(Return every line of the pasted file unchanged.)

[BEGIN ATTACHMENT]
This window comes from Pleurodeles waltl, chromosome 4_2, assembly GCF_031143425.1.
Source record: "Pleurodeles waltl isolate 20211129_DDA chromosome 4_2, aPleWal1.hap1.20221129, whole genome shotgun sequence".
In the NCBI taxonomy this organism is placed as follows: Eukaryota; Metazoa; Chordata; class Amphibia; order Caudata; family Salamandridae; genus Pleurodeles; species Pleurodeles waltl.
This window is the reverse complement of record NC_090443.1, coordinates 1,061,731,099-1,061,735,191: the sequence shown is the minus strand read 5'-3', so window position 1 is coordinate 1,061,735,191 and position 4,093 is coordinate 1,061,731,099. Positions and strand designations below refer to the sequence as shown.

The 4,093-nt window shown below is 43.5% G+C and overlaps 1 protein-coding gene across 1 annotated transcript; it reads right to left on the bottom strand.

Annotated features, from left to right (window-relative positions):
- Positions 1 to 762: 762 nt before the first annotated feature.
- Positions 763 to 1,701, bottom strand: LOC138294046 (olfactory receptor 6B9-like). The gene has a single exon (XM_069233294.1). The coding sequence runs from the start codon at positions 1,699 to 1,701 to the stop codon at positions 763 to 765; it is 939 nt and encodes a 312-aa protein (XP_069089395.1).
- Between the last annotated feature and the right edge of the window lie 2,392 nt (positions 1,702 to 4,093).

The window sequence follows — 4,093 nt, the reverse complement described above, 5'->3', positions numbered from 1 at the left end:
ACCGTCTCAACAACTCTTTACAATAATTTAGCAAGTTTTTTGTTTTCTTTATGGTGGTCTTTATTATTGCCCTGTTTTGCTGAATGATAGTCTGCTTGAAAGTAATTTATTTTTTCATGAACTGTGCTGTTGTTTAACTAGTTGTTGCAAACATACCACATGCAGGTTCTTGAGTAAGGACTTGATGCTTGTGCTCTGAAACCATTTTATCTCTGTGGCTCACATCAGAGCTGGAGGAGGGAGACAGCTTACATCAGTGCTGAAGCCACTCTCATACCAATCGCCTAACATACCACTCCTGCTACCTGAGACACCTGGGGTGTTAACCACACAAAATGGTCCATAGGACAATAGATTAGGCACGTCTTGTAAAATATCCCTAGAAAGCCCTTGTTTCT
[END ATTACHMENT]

This window comes from Pleurodeles waltl, chromosome 4_2, assembly GCF_031143425.1.
Source record: "Pleurodeles waltl isolate 20211129_DDA chromosome 4_2, aPleWal1.hap1.20221129, whole genome shotgun sequence".
In the NCBI taxonomy this organism is placed as follows: Eukaryota; Metazoa; Chordata; class Amphibia; order Caudata; family Salamandridae; genus Pleurodeles; species Pleurodeles waltl.
This window is the reverse complement of record NC_090443.1, coordinates 1,061,731,099-1,061,735,191: the sequence shown is the minus strand read 5'-3', so window position 1 is coordinate 1,061,735,191 and position 4,093 is coordinate 1,061,731,099. Positions and strand designations below refer to the sequence as shown.

The 4,093-nt window shown below is 43.5% G+C and overlaps 1 protein-coding gene across 1 annotated transcript; it reads right to left on the bottom strand.

Annotated features, from left to right (window-relative positions):
- Positions 1 to 762: 762 nt before the first annotated feature.
- Positions 763 to 1,701, bottom strand: LOC138294046 (olfactory receptor 6B9-like). The gene has a single exon (XM_069233294.1). The coding sequence runs from the start codon at positions 1,699 to 1,701 to the stop codon at positions 763 to 765; it is 939 nt and encodes a 312-aa protein (XP_069089395.1).
- Between the last annotated feature and the right edge of the window lie 2,392 nt (positions 1,702 to 4,093).

The window sequence follows — 4,093 nt, the reverse complement described above, 5'->3', positions numbered from 1 at the left end:
ACCGTCTCAACAACTCTTTACAATAATTTAGCAAGTTTTTTGTTTTCTTTATGGTGGTCTTTATTATTGCCCTGTTTTGCTGAATGATAGTCTGCTTGAAAGTAATTTATTTTTTCATGAACTGTGCTGTTGTTTAACTAGTTGTTGCAAACATACCACATGCAGGTTCTTGAGTAAGGACTTGATGCTTGTGCTCTGAAACCATTTTATCTCTGTGGCTCACATCAGAGCTGGAGGAGGGAGACAGCTTACATCAGTGCTGAAGCCACTCTCATACCAATCGCCTAACATACCACTCCTGCTACCTGAGACACCTGGGGTGTTAACCACACAAAATGGTCCATAGGACAATAGATTAGGCACGTCTTGTAAAATATCCCTAGAAAGCCCTTGTTTCT